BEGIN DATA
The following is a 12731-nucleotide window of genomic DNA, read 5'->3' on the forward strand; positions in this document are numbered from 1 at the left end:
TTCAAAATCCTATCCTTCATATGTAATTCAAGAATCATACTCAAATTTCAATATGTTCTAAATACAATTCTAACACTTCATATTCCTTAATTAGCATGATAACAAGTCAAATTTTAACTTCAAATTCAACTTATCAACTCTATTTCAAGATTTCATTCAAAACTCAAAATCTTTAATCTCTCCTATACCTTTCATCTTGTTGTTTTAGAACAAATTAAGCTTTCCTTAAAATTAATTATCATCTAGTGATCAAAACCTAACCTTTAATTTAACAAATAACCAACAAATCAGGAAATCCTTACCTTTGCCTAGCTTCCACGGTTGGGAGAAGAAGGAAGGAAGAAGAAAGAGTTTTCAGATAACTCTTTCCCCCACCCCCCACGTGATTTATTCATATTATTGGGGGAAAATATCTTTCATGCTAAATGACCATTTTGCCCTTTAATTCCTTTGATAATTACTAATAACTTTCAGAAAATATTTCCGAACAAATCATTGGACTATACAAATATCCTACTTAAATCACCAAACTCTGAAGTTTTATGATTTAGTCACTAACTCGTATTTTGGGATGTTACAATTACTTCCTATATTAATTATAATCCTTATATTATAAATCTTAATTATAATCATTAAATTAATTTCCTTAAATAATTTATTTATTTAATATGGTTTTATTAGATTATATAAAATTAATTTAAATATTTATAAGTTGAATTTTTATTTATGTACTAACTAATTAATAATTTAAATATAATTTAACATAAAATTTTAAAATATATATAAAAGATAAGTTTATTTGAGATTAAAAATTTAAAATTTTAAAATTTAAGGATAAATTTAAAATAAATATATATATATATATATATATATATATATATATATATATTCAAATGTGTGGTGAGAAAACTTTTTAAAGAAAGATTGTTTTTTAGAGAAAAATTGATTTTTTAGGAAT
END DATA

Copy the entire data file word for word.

The following is a 12731-nucleotide window of genomic DNA, read 5'->3' on the forward strand; positions in this document are numbered from 1 at the left end:
TTCAAAATCCTATCCTTCATATGTAATTCAAGAATCATACTCAAATTTCAATATGTTCTAAATACAATTCTAACACTTCATATTCCTTAATTAGCATGATAACAAGTCAAATTTTAACTTCAAATTCAACTTATCAACTCTATTTCAAGATTTCATTCAAAACTCAAAATCTTTAATCTCTCCTATACCTTTCATCTTGTTGTTTTAGAACAAATTAAGCTTTCCTTAAAATTAATTATCATCTAGTGATCAAAACCTAACCTTTAATTTAACAAATAACCAACAAATCAGGAAATCCTTACCTTTGCCTAGCTTCCACGGTTGGGAGAAGAAGGAAGGAAGAAGAAAGAGTTTTCAGATAACTCTTTCCCCCACCCCCCACGTGATTTATTCATATTATTGGGGGAAAATATCTTTCATGCTAAATGACCATTTTGCCCTTTAATTCCTTTGATAATTACTAATAACTTTCAGAAAATATTTCCGAACAAATCATTGGACTATACAAATATCCTACTTAAATCACCAAACTCTGAAGTTTTATGATTTAGTCACTAACTCGTATTTTGGGATGTTACAATTACTTCCTATATTAATTATAATCCTTATATTATAAATCTTAATTATAATCATTAAATTAATTTCCTTAAATAATTTATTTATTTAATATGGTTTTATTAGATTATATAAAATTAATTTAAATATTTATAAGTTGAATTTTTATTTATGTACTAACTAATTAATAATTTAAATATAATTTAACATAAAATTTTAAAATATATATAAAAGATAAGTTTATTTGAGATTAAAAATTTAAAATTTTAAAATTTAAGGATAAATTTAAAATAAATATATATATATATATATATATATATATATATATATATATTCAAATGTGTGGTGAGAAAACTTTTTAAAGAAAGATTGTTTTTTAGAGAAAAATTGATTTTTTAGGAAT